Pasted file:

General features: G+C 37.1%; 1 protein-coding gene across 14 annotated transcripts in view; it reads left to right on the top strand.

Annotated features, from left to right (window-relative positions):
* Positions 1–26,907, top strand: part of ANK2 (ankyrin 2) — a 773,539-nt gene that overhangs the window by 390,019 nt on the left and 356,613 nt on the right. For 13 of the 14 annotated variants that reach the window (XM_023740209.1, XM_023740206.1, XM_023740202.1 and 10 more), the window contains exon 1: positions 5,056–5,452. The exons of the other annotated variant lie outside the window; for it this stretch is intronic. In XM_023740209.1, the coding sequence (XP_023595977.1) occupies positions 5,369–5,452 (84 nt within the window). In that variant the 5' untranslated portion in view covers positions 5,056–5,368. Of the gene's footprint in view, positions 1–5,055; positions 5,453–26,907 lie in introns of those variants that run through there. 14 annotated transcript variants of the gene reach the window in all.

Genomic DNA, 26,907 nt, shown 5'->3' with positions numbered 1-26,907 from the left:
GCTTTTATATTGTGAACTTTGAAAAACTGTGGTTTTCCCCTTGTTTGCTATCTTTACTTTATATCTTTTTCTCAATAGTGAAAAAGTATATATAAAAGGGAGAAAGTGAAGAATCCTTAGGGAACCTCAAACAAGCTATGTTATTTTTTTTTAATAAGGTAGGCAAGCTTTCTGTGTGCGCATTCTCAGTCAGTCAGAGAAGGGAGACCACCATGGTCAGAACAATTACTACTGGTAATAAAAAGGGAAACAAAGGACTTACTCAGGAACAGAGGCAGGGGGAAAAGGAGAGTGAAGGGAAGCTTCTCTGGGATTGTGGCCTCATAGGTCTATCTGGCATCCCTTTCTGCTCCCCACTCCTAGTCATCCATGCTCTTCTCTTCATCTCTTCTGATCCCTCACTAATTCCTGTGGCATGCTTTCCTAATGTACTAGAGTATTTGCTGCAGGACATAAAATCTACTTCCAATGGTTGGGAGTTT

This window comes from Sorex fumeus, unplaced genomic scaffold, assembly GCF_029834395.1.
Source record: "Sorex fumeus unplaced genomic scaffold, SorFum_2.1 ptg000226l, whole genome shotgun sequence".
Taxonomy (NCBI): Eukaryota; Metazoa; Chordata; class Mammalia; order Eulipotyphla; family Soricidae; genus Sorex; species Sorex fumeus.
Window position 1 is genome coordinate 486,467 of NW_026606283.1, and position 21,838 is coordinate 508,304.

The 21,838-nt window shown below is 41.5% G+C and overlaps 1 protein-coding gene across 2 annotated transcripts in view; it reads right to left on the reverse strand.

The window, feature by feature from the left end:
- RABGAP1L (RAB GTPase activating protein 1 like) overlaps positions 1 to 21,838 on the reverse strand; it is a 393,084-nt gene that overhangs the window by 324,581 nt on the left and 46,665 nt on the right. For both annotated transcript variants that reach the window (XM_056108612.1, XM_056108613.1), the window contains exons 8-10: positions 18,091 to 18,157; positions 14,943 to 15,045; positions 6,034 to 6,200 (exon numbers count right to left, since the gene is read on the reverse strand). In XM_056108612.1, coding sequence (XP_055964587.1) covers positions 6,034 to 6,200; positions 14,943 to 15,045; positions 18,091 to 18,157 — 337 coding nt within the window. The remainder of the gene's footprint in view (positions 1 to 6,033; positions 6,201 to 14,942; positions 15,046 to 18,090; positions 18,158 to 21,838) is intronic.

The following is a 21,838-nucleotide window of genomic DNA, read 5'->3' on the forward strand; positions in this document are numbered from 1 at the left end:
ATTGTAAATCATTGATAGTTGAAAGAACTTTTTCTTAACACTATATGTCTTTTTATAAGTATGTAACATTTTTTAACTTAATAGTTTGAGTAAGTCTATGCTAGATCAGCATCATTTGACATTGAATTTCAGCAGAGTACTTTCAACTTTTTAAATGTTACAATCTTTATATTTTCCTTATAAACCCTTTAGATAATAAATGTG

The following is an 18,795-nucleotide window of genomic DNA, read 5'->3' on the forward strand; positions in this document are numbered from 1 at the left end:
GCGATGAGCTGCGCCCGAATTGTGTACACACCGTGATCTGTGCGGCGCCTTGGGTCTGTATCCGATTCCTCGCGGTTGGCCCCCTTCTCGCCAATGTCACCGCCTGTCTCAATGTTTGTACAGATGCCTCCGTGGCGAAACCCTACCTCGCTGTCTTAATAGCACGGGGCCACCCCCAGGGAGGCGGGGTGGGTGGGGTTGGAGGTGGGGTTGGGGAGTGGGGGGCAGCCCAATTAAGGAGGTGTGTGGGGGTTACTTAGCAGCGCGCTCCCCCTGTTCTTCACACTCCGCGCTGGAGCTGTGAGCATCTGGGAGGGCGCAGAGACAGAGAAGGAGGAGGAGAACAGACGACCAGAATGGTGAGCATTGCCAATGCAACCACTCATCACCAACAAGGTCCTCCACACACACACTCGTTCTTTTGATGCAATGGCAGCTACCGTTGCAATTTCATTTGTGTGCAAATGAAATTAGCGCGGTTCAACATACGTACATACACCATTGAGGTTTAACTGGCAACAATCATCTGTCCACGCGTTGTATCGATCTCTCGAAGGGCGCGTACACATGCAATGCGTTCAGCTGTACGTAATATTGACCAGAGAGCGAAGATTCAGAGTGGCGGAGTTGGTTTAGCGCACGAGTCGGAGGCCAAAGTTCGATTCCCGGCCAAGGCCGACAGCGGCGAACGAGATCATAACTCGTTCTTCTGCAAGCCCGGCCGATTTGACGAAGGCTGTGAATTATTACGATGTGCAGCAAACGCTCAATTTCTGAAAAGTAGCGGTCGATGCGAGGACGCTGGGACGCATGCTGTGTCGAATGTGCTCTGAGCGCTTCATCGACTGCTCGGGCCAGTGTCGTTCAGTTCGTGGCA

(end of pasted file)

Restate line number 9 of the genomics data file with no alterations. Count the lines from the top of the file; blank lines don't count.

Window position 1 is genome coordinate 486,467 of NW_026606283.1, and position 21,838 is coordinate 508,304.